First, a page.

The Distorted Mirror of Personality Tests
Cheerleader or Challenger
I first took the Enneagram test over 20 years ago. For those of you who aren’t familiar, it’s a personality test that sorts you into one of nine personality types. When I first took the test, it told me I was a Number 7, sometimes called the Enthusiast or the Cheerleader, known to be busy, fun-loving, spontaneous.
Many years later, I took the test again. This time I came back as a Number 8, known as The Challenger. I was, according to the test, marked as willful, confrontational, dominating, and powerful. So, which was I really? One or the other or both? What do these vastly different results say about me and what do they say about the test?
The answer lies in recognizing who I was then versus who I am today. Twenty years ago, I had just transitioned from Attorney Recruiting to Law Firm Administration, building an office in Palo Alto—it was a job that required a great deal of motivation, organization, and energy. My Enthusiast profile made perfect sense at the time. Later, I was responsible for the day-to-day operations of the Northern California offices of a global law-firm, I had to be a Challenger to manage my responsibilities. Today, I’m running Leverage to Lead, helping women and people of color build dynamic careers while confronting bias and prejudice in a white normative culture. If I were to take the test again, I am sure I would be, at minimum, a mix of Enthusiast and Challenger.
It follows pretty clearly that the test was telling me more about my circumstances than about the core of my personality. The same is true for tests like the Myers-Briggs indicator and most other kinds of career or personality assessments that try to boil down and neatly label your “type.”
A Narrow Snapshot
We take these “tests” in the first place for a variety of reasons: simple curiosity, hope for a new direction, questions about our real purpose, confirmation of something we already suspect about ourselves. And yes, the tests are a little fun too. But the bigger point is, we seek external feedback in the form of so-called data to tell us who we are. We submit our aptitude, interests, and strengths to a series of multiple-choice questions, and then let ourselves be defined by the results.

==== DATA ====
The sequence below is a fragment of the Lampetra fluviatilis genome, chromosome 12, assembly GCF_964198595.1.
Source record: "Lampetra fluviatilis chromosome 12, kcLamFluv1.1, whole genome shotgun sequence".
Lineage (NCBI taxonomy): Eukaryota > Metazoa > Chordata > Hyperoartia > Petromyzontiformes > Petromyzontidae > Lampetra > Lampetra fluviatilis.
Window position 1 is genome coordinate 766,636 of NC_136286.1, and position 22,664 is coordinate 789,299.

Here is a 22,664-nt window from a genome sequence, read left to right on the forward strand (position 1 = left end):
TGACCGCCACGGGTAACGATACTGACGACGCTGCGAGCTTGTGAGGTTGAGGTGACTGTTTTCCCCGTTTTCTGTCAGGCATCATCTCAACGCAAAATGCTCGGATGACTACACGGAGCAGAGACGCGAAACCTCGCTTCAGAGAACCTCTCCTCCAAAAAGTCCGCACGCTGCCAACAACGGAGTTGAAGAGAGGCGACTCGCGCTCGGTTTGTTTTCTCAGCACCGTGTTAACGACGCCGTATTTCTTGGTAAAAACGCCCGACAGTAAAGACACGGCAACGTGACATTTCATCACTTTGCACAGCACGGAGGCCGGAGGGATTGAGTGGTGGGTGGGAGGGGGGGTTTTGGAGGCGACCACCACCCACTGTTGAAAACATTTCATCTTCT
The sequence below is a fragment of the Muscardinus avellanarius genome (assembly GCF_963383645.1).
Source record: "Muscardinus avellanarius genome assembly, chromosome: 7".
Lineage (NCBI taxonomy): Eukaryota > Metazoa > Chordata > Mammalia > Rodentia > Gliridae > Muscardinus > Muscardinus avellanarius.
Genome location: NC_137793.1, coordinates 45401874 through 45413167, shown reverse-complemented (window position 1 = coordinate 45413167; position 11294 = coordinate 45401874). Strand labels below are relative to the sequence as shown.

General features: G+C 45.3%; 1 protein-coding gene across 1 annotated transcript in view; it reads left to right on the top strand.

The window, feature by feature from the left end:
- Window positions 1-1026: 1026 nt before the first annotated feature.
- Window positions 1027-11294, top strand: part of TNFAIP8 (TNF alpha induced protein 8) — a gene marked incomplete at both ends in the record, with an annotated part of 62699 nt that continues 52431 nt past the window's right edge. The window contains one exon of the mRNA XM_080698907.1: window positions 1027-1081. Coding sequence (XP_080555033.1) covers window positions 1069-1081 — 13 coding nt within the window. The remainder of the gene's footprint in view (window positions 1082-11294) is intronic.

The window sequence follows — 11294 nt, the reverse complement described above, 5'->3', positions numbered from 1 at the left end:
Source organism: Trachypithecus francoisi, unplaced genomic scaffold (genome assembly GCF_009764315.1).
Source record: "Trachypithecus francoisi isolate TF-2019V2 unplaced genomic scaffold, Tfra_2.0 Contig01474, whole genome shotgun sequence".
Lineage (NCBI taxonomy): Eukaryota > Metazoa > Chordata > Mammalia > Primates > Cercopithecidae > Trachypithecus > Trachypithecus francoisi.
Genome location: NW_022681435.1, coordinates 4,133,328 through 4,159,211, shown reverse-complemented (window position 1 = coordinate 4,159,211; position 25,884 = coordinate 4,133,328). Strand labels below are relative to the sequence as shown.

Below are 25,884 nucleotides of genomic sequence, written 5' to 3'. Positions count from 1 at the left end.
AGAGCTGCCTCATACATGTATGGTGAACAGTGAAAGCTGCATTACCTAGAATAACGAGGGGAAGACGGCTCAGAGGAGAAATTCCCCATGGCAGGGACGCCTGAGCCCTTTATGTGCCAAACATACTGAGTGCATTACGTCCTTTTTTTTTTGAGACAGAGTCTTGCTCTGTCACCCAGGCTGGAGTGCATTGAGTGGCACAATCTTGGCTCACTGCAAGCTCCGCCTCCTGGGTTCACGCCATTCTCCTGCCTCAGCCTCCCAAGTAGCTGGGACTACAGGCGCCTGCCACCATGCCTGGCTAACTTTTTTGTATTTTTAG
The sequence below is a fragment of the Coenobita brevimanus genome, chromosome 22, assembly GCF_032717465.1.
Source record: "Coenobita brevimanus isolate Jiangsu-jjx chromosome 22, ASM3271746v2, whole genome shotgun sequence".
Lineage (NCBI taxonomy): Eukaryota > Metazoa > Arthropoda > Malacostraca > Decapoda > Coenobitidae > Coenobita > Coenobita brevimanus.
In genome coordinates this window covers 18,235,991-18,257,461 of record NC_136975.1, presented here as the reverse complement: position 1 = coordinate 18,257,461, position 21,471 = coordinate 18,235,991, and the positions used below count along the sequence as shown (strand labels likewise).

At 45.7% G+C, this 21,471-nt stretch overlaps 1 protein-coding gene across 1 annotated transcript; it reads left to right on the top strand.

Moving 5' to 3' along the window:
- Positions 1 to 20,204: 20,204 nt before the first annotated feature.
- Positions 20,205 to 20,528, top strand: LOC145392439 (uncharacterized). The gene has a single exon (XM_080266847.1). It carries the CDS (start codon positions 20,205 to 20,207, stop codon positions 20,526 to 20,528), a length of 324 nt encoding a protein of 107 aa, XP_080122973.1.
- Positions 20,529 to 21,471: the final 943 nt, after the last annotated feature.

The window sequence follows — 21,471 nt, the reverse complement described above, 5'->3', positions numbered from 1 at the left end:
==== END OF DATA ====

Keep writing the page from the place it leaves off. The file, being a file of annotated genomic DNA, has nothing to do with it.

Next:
What any career or personality test really gives you is a snapshot of who you are at the moment you take the test. It’s a narrow picture of you, shaped by your current conditions, demands, and feelings—all of which can change over time. The results reduce your dynamic and evolving self to something fixed and two-dimensional.
Here’s the real danger of buying into these results: you are more likely to take these kinds of tests when you are vulnerable. When you are transitioning into new or growing responsibilities and trying to gauge your management style. When you’ve been laid off and are looking for work. When you’re exploring your options because you’ve been denied a promotion or are generally unhappy at your current job. When you’re about to re-enter the workforce after a leave. When a family member gets sick and you need to transition to part-time.
We don’t go looking for answers about our true direction and desires when we’re content.
Why would we rely on such a limited and temporary snapshot to make crucial life and career decisions?
The Test Doesn’t See You
I’ll just say it plainly: these tests and assessments keep us stuck operating in white supremacist culture, the characteristics of which often embody “professionalism.”